This course examines the historical foundations and current development of the concepts of race, racism, discrimination, and multiculturalism in American law, comparing the experiences of various minority groups, including African-Americans, Native Americans, Latinos, and Asian-Americans, and the intersections among race, class, and sex discrimination. It explores the role of law, especially U.S. constitutional law, in generating and resolving problems of racial equality and liberty related to such topics as education, employment, family relationships, criminal law, and freedom of speech.
This course explores the legal analysis of real property interests; freehold estates and future interests; the landlord and tenant relationship; concurrent land ownership; adverse possession; methods of transferring title to land; recording statutes; easements and profits; covenants running with the land; equitable servitudes; and lateral and subjacent support. **Prior to Fall 2014, this course was offered as Real Property I (LAW 109) and Real Property II (LAW 110).**
An in-depth exploration of current developments, including recent case law and proposed statutory amendments, in selected areas of intellectual property law, such as patent, trademark, and/or copyright law. Prerequisite: At least one of the following courses: Copyright Law (LAW 701), Trademark Law (LAW 702), or Patent Law (LAW 703).
The seminar will explore the challenges of contemporary environmental regulation. It will examine the concept of regulation and its theoretical underpinnings; some of the basic instruments of modern regulation; and regulatory failures. In addition to a theoretical discussion of contemporary environmental regulation, the course will include case studies.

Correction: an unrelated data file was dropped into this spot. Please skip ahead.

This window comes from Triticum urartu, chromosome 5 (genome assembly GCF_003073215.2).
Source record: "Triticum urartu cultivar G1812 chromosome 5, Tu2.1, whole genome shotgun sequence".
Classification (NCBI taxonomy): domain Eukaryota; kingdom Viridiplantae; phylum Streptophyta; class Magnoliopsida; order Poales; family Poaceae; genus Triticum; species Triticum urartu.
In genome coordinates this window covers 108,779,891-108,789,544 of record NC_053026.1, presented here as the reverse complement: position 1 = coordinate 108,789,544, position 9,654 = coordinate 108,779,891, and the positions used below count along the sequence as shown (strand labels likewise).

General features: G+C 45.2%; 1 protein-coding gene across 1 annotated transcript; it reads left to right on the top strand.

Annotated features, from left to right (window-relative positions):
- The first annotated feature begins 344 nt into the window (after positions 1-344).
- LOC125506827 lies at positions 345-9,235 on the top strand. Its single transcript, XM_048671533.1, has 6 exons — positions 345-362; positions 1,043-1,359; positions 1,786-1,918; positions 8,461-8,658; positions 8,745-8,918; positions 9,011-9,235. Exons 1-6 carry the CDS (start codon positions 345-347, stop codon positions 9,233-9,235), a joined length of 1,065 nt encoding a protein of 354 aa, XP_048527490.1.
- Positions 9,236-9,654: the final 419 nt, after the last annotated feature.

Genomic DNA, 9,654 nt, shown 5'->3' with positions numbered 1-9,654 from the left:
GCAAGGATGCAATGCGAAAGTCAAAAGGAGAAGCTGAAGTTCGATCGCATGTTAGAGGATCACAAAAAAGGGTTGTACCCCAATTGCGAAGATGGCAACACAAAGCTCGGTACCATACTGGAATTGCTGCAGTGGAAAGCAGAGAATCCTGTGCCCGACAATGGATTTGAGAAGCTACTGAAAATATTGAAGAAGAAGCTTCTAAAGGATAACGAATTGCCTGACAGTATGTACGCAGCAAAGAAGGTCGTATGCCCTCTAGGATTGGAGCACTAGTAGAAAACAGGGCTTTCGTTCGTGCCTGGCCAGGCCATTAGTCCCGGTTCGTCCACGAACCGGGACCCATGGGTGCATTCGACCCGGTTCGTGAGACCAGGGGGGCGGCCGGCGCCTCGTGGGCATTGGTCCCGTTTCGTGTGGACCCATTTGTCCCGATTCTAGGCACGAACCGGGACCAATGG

This course examines the relationship between the state and religion in various legal systems. Particular emphasis will be placed on the role of religion and religious institutions in the legal system and legal structures of the State of Israel. The course will examine how Israel, created as a state for the Jewish people, has handled the tensions between maintaining Israel as a state with a Jewish identity and at the same time a liberal democracy. As we will see, over the past several years once latent disagreements over matters of religion and state have become a major source of political and cultural tensions in Israeli society. The first part of the course will be dedicated to conceptual analysis and presentation of various models for the legal role of religion in various national legal systems, including models found in states based upon Christianity and Islam. In the second part, we will take a closer look at several specific religious disputes arising in Israeli law, including rights of citizenship, family law disputes, and Sabbath and dietary law observance. The course will conclude with a comparison between the arrangements made in Israel and in the United States as to the legal status of religion.
An explanation of the availability and limitations of equitable and legal remedies, focusing on injunctions, declaratory judgments, specific performance, reformation, rescission, restitution, enforcement of decrees, and the problems in the merger of law and equities.
This course will explore the medical and ethical world and of assisted reproductive technologies. The course begins with a discussion of human reproduction and concepts of personhood, including government intervention in reproductive making. The main focus of the course will be charting the developments of reproductive technologies such as in vitro fertilization, postmortem reproduction, and human cloning. These technologies give rise to a host of issues, including selective reduction of a multiple pregnancy, preimplantation genetic diagnosis, cryopreservation of human eggs and embryos, and the sale of human gametes. In addition, recent developments in the field of human embryonic stem cell research will be discussed. The course will provide a multidisciplinary framework for understanding these intriguing technologies.